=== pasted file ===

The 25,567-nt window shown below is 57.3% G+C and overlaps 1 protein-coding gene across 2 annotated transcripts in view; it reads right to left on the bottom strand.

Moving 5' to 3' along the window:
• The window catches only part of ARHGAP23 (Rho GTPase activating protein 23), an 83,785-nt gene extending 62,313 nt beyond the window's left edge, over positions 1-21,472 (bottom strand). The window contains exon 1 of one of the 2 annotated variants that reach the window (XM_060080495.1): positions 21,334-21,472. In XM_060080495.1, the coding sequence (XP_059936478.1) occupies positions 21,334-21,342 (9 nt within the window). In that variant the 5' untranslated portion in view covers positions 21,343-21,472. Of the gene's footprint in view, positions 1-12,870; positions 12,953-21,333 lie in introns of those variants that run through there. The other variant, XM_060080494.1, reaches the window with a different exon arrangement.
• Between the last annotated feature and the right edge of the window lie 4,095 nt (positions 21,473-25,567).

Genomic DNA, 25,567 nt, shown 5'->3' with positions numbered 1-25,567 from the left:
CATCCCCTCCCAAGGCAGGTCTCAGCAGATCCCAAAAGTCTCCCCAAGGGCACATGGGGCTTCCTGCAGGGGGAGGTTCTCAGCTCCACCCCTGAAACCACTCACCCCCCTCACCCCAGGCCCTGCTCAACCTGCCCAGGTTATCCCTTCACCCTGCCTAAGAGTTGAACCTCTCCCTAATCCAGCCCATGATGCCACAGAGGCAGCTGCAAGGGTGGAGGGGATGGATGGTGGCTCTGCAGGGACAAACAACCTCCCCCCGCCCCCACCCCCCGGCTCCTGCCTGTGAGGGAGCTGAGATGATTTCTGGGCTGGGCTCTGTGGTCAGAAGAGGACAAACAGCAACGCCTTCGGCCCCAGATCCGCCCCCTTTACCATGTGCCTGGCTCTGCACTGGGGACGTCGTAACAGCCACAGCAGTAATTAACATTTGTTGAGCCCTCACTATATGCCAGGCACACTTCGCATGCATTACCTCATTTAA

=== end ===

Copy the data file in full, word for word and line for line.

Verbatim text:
The 25,567-nt window shown below is 57.3% G+C and overlaps 1 protein-coding gene across 2 annotated transcripts in view; it reads right to left on the bottom strand.

Moving 5' to 3' along the window:
• The window catches only part of ARHGAP23 (Rho GTPase activating protein 23), an 83,785-nt gene extending 62,313 nt beyond the window's left edge, over positions 1-21,472 (bottom strand). The window contains exon 1 of one of the 2 annotated variants that reach the window (XM_060080495.1): positions 21,334-21,472. In XM_060080495.1, the coding sequence (XP_059936478.1) occupies positions 21,334-21,342 (9 nt within the window). In that variant the 5' untranslated portion in view covers positions 21,343-21,472. Of the gene's footprint in view, positions 1-12,870; positions 12,953-21,333 lie in introns of those variants that run through there. The other variant, XM_060080494.1, reaches the window with a different exon arrangement.
• Between the last annotated feature and the right edge of the window lie 4,095 nt (positions 21,473-25,567).

Genomic DNA, 25,567 nt, shown 5'->3' with positions numbered 1-25,567 from the left:
CATCCCCTCCCAAGGCAGGTCTCAGCAGATCCCAAAAGTCTCCCCAAGGGCACATGGGGCTTCCTGCAGGGGGAGGTTCTCAGCTCCACCCCTGAAACCACTCACCCCCCTCACCCCAGGCCCTGCTCAACCTGCCCAGGTTATCCCTTCACCCTGCCTAAGAGTTGAACCTCTCCCTAATCCAGCCCATGATGCCACAGAGGCAGCTGCAAGGGTGGAGGGGATGGATGGTGGCTCTGCAGGGACAAACAACCTCCCCCCGCCCCCACCCCCCGGCTCCTGCCTGTGAGGGAGCTGAGATGATTTCTGGGCTGGGCTCTGTGGTCAGAAGAGGACAAACAGCAACGCCTTCGGCCCCAGATCCGCCCCCTTTACCATGTGCCTGGCTCTGCACTGGGGACGTCGTAACAGCCACAGCAGTAATTAACATTTGTTGAGCCCTCACTATATGCCAGGCACACTTCGCATGCATTACCTCATTTAA